I should really have called this post “Catching up with Danny Califf.”
For some reason I don’t think I had talked to Califf at length since he left the Galaxy after the 2004 season (outside of grabbing a few comments at a packed mixed zone after a national team game).
He was positively giddy on the opening day of the U.S. National Team camp Monday, having just seen his third child, Jude, enter the world at 2:23 p.m. Dec. 31 at 8 pounds 2 ounces (and 19 inches), which meant he needed to add another tattoo to his burgeoning collection.
Sporting long sideburns (note to self, remember camera next time), Califf reflected on his career since leaving the Galaxy.
Question: How are you enjoying playing in Denmark? You’re on your second club in three years with FC Midtjylland and captained previous club Aalborg to a national championship so you must be having fun.
Answer: I played my contract out in Aalborg and we had fantastic success and we won the championship, did well in Europe. But the coach left, a couple of other guys were leaving and so it felt like it was time to move on and another club came in and they had big aspirations and they had finished second (in the league) two years in a row. We’re putting the money in to really try and push for a championship. It was an opportunity for me to step in to a club that had big ambitions and I was going to be a big part of the team. We got to move to a bigger city, it made sense (for my family), it gave me (financial) security.
Q: It seems like Scandinavia is increasingly the destination of choice for Americans.
A: It’s weird. When I first got out there there was almost nobody. It was just Robbie Russell who had been in Norway for a bunch of years and had just come to Denmark and there was me. And now there’s a ton of guys. There’s guys in Sweden, a bunch of guys in Norway and now more in Denmark. It’s a good jumping off point for Americans in many respects. … Culture-wise, everyone speaks English which is a huge thing. It’s an easy step – as easy a step you can get if you’re moving to Europe and moving to another country as opposed to England.
It’s fantastic, we really enjoy it. It’s different and we still love Southern California and that’s where we’re going to end up, but it’s a great stop. It’s a great opportunity for the kids and it’s a great opportunity to play. It’s really cool.
Soccer is the number one thing out there so there’s a lot of passion from the fans. With the single (12-team) table every game means something.
Q: How was it to captain a team to the Danish championship? Did that exceed your expectations?
A: Beyond it. We won the championship here in L.A. and it was amazing – I got to do it in front of my family. But (this one) felt different because it was the culmination of everything that had started in July, all the way until the end of May (the Danish season starts in July, takes a long break for winter and cranks back up in March; the summer break is about 10 days long, Califf said). So much had gone into it – it was more of a longer process to get to that championship. I was a foreigner – I don’t speak the language – and to be able to be a captain and to lead the team – it was beyond anything I could describe. I think that’s what kept me in Denmark. It was the opportunity to do that again with this team. … I had such an amazing experience I want that again and I want that every year. So I think that was the big driving force of why I wanted to stay in Denmark as opposed to waiting it out and see if I could get a club in Germany or something like that.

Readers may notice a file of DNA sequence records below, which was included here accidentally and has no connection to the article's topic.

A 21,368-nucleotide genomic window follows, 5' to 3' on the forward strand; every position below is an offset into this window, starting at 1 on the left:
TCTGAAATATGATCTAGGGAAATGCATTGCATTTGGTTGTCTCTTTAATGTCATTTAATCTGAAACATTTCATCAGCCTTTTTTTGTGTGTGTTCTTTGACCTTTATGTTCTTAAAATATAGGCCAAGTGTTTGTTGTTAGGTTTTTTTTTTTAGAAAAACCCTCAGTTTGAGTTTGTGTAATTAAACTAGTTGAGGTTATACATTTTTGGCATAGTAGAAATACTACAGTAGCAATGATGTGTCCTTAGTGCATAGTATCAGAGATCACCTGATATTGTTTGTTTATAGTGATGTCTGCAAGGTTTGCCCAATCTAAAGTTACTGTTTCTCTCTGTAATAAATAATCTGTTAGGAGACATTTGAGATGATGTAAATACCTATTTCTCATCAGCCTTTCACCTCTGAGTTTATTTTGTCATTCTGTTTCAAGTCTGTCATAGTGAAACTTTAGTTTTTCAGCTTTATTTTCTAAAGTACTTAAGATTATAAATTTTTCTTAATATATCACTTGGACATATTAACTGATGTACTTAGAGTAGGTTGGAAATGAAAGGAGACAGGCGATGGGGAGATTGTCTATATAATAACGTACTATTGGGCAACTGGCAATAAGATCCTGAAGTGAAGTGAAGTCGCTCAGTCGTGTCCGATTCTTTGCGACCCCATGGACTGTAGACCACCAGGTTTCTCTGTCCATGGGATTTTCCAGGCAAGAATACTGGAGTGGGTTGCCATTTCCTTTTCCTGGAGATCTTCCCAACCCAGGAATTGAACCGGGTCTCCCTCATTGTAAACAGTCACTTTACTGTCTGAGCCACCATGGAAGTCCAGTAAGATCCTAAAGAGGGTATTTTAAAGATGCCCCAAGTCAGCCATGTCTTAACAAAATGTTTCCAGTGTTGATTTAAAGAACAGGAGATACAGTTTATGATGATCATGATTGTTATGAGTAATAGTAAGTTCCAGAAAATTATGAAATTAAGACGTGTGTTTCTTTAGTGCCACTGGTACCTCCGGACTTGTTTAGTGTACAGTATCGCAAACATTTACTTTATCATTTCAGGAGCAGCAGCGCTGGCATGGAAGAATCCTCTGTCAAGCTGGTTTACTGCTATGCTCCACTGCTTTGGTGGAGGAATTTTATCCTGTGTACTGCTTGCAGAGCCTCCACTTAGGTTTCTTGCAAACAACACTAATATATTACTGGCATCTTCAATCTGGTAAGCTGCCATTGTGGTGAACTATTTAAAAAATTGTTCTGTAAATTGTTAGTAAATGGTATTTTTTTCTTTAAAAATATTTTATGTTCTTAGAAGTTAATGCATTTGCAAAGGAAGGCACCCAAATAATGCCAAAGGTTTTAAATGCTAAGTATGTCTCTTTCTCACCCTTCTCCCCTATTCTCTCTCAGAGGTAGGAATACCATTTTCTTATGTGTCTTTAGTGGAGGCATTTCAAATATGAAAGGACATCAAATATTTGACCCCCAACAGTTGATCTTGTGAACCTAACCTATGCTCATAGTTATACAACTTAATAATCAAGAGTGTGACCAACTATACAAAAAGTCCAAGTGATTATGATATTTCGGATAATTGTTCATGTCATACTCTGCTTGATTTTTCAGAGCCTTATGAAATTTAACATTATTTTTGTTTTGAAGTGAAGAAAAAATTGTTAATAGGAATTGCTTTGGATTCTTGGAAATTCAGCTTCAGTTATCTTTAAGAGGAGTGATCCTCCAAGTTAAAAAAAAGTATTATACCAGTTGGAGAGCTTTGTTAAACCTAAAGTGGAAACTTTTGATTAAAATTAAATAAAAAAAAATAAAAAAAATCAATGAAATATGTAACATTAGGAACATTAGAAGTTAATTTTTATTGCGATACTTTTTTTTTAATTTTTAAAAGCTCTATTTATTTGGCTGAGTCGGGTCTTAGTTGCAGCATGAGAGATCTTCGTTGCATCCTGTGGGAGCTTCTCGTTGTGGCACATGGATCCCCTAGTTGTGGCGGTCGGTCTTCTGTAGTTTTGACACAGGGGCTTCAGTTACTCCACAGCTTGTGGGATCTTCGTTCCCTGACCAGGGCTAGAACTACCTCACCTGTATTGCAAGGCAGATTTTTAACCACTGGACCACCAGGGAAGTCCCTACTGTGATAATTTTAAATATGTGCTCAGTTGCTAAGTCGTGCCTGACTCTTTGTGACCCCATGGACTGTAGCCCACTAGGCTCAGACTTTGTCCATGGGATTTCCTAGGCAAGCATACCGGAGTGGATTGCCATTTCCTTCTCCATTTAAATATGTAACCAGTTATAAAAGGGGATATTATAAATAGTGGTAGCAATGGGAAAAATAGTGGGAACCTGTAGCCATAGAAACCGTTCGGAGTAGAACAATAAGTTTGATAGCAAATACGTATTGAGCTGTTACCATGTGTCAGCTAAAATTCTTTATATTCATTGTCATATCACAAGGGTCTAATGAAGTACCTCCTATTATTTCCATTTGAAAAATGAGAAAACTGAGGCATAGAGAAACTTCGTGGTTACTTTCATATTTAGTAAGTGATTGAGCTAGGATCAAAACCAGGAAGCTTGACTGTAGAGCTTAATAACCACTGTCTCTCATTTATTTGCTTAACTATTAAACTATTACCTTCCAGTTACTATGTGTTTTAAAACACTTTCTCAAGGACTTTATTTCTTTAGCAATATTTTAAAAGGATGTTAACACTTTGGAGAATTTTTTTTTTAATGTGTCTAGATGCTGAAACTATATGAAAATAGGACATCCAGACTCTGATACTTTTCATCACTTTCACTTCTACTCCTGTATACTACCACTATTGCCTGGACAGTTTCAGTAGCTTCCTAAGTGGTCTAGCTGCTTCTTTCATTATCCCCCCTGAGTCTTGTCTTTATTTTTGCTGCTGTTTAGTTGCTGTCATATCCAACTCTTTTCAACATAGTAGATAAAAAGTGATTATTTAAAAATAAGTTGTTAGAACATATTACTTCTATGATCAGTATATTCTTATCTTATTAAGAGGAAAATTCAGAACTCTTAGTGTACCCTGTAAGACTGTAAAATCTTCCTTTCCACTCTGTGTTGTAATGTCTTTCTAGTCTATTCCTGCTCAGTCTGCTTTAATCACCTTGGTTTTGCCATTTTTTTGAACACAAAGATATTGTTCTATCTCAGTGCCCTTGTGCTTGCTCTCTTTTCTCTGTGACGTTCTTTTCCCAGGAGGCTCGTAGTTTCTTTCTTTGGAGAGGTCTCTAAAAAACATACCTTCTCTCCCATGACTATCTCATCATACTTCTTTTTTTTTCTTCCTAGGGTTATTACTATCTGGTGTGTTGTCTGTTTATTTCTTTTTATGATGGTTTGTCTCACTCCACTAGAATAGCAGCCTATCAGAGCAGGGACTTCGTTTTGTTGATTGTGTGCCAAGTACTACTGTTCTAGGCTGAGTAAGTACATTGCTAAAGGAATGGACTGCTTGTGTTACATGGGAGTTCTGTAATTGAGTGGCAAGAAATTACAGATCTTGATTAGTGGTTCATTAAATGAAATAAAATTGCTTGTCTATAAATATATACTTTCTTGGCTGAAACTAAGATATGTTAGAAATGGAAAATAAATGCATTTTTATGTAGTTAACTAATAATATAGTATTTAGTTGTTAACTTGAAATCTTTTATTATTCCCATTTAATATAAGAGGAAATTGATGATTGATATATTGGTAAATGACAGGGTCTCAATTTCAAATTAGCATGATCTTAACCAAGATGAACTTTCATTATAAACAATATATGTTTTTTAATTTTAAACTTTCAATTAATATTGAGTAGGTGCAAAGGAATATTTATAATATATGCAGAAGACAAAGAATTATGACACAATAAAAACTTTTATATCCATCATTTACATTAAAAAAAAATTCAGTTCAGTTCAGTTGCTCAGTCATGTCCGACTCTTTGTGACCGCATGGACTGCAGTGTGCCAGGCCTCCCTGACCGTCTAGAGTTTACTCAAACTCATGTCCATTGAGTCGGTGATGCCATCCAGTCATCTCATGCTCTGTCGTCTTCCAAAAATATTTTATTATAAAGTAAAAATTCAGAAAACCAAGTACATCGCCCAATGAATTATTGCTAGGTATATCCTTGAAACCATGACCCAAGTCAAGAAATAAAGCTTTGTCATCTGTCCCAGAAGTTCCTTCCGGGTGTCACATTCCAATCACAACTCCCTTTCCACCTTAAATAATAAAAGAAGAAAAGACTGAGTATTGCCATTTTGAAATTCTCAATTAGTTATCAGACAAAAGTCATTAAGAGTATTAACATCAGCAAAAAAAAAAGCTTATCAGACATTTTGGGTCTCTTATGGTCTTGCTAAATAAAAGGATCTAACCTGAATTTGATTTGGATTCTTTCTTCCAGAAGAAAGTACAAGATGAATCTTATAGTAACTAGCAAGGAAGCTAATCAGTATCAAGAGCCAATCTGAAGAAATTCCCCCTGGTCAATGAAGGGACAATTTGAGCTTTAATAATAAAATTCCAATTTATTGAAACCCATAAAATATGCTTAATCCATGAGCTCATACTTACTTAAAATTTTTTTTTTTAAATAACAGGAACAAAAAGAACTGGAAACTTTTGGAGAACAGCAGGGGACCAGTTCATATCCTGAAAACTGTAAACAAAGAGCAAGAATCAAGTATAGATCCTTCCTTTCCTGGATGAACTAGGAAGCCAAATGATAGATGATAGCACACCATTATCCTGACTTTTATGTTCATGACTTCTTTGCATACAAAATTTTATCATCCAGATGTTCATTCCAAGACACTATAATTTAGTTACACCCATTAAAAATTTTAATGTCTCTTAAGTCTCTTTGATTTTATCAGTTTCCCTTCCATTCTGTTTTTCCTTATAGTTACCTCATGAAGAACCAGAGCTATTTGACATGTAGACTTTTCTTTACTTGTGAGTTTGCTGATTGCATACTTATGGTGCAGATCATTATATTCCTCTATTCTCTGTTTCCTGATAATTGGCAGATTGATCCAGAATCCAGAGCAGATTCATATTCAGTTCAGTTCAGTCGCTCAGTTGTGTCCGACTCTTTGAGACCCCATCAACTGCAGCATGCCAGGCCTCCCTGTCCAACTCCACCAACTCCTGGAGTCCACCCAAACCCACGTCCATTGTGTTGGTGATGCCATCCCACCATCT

Q: I assume you still follow the Galaxy’s fortunes. What did you think of their season?
A: It was a tough situation – it was pretty top-heavy and you had to fill it in with guys that don’t have a lot of experience. … It’s tough when you’re thrown into the fire like that and you’re expected to perform week in and week out and you’re not really ready for that. It was a bit unfair I think to look at the young guys and say you need to pull everybody up.You’ve got a couple of superstars, but it seemed from the outside looking in it was tough to get the team to gel and really come together. In order to win consistently you need a whole bunch of Indians and a few chiefs and not a bunch of chiefs and a few Indians.
Q: How has playing in Europe affected your national team career?
A: It’s been good. I can only point to the fact that I’ve grown a lot since I’ve moved and I’ve grown as a person and I’ve grown as a player and I’ve come into my own as far as professionalism and I think in turn that’s helped with my career with the national team. Being out of your comfort zone makes you grow up I think. … I think that’s one of the reasons Bob likes to have me around. I hope to continue that.
Q: What are your goals for the next two or three years. Do you see yourself back in MLS or…?
A: I have three and a half years left on my contract in Denmark and so far as the foreseeable future I’ll be there playing club soccer, but you never know.